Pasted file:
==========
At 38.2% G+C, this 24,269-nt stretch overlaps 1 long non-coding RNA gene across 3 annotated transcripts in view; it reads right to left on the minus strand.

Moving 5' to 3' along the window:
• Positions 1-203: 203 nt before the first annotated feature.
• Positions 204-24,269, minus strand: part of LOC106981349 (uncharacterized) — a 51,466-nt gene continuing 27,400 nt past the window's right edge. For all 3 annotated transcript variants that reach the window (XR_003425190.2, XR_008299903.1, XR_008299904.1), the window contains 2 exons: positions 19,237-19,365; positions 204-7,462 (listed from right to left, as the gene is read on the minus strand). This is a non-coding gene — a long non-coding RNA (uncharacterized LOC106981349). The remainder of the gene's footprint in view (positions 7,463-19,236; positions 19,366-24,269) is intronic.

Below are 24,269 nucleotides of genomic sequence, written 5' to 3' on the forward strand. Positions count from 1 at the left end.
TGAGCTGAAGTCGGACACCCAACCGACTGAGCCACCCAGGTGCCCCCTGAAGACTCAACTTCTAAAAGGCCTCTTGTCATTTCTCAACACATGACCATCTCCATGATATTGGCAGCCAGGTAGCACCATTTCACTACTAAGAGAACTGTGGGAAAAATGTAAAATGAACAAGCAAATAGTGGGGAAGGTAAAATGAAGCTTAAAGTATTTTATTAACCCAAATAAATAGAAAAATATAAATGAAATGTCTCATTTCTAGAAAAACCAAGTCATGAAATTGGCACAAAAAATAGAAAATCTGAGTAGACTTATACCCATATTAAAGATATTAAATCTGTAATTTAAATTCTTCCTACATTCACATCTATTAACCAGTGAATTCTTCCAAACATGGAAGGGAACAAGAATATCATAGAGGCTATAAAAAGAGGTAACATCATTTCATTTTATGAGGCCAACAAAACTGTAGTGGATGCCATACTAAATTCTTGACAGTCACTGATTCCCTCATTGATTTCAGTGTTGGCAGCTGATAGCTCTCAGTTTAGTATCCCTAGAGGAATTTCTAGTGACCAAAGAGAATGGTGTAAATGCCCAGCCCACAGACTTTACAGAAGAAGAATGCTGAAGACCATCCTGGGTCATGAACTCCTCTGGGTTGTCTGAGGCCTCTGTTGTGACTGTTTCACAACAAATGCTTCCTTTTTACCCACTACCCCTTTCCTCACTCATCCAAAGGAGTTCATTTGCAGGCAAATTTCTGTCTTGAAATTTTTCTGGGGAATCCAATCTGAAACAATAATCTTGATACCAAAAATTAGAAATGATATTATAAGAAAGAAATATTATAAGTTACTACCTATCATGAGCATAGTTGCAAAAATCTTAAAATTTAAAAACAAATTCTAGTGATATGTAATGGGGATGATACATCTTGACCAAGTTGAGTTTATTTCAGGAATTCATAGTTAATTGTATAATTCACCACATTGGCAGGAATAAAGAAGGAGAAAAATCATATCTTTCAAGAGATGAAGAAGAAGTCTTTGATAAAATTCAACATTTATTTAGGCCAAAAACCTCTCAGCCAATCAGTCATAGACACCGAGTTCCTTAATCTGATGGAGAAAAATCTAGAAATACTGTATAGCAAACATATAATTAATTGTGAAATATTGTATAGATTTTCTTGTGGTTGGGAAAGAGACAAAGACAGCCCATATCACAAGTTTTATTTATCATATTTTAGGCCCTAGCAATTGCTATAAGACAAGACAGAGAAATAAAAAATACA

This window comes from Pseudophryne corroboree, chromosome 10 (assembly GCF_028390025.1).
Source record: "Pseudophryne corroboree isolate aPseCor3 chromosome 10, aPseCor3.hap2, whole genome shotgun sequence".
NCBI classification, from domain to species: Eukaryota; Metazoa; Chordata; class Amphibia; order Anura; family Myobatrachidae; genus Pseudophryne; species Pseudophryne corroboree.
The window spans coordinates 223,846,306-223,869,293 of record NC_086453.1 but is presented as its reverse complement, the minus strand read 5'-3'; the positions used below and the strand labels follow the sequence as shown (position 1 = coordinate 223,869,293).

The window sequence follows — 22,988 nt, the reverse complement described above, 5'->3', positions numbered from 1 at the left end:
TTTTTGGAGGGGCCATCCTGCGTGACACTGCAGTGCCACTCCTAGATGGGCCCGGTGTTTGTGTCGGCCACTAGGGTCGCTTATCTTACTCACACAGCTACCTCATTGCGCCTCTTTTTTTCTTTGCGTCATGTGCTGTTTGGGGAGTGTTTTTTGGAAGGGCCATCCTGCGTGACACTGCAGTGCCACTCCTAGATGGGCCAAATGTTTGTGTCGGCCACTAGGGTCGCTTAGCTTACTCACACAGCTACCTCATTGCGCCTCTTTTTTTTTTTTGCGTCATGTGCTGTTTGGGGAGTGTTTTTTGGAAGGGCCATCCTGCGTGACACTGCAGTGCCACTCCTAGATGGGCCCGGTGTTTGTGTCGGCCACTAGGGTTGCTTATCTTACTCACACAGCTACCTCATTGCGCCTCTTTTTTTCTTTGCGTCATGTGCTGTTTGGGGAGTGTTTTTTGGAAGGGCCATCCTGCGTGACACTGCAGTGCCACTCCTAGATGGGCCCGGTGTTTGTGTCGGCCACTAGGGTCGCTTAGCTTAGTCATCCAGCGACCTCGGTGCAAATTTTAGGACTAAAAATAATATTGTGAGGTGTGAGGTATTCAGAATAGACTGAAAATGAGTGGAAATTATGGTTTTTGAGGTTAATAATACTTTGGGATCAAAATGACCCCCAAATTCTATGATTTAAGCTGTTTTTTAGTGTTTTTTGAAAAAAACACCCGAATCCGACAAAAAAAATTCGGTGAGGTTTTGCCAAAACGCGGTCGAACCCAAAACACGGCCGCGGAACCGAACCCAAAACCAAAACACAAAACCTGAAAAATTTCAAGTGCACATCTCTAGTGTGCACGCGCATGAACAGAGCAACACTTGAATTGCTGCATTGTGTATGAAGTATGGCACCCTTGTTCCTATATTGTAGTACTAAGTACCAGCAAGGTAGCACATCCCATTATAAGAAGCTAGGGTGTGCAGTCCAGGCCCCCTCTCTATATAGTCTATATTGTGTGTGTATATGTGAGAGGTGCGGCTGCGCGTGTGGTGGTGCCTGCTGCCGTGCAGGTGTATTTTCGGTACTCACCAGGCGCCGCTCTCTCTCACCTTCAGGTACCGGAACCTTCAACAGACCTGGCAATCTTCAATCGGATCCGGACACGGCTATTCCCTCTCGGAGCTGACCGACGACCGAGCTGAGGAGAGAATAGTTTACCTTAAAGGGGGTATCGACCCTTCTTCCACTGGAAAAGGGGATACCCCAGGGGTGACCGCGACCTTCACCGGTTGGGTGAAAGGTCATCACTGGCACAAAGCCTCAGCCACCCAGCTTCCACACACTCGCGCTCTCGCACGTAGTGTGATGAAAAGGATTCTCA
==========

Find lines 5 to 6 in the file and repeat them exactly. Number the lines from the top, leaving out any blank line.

Below are 24,269 nucleotides of genomic sequence, written 5' to 3' on the forward strand. Positions count from 1 at the left end.
TGAGCTGAAGTCGGACACCCAACCGACTGAGCCACCCAGGTGCCCCCTGAAGACTCAACTTCTAAAAGGCCTCTTGTCATTTCTCAACACATGACCATCTCCATGATATTGGCAGCCAGGTAGCACCATTTCACTACTAAGAGAACTGTGGGAAAAATGTAAAATGAACAAGCAAATAGTGGGGAAGGTAAAATGAAGCTTAAAGTATTTTATTAACCCAAATAAATAGAAAAATATAAATGAAATGTCTCATTTCTAGAAAAACCAAGTCATGAAATTGGCACAAAAAATAGAAAATCTGAGTAGACTTATACCCATATTAAAGATATTAAATCTGTAATTTAAATTCTTCCTACATTCACATCTATTAACCAGTGAATTCTTCCAAACATGGAAGGGAACAAGAATATCATAGAGGCTATAAAAAGAGGTAACATCATTTCATTTTATGAGGCCAACAAAACTGTAGTGGATGCCATACTAAATTCTTGACAGTCACTGATTCCCTCATTGATTTCAGTGTTGGCAGCTGATAGCTCTCAGTTTAGTATCCCTAGAGGAATTTCTAGTGACCAAAGAGAATGGTGTAAATGCCCAGCCCACAGACTTTACAGAAGAAGAATGCTGAAGACCATCCTGGGTCATGAACTCCTCTGGGTTGTCTGAGGCCTCTGTTGTGACTGTTTCACAACAAATGCTTCCTTTTTACCCACTACCCCTTTCCTCACTCATCCAAAGGAGTTCATTTGCAGGCAAATTTCTGTCTTGAAATTTTTCTGGGGAATCCAATCTGAAACAATAATCTTGATACCAAAAATTAGAAATGATATTATAAGAAAGAAATATTATAAGTTACTACCTATCATGAGCATAGTTGCAAAAATCTTAAAATTTAAAAACAAATTCTAGTGATATGTAATGGGGATGATACATCTTGACCAAGTTGAGTTTATTTCAGGAATTCATAGTTAATTGTATAATTCACCACATTGGCAGGAATAAAGAAGGAGAAAAATCATATCTTTCAAGAGATGAAGAAGAAGTCTTTGATAAAATTCAACATTTATTTAGGCCAAAAACCTCTCAGCCAATCAGTCATAGACACCGAGTTCCTTAATCTGATGGAGAAAAATCTAGAAATACTGTATAGCAAACATATAATTAATTGTGAAATATTGTATAGATTTTCTTGTGGTTGGGAAAGAGACAAAGACAGCCCATATCACAAGTTTTATTTATCATATTTTAGGCCCTAGCAATTGCTATAAGACAAGACAGAGAAATAAAAAATACA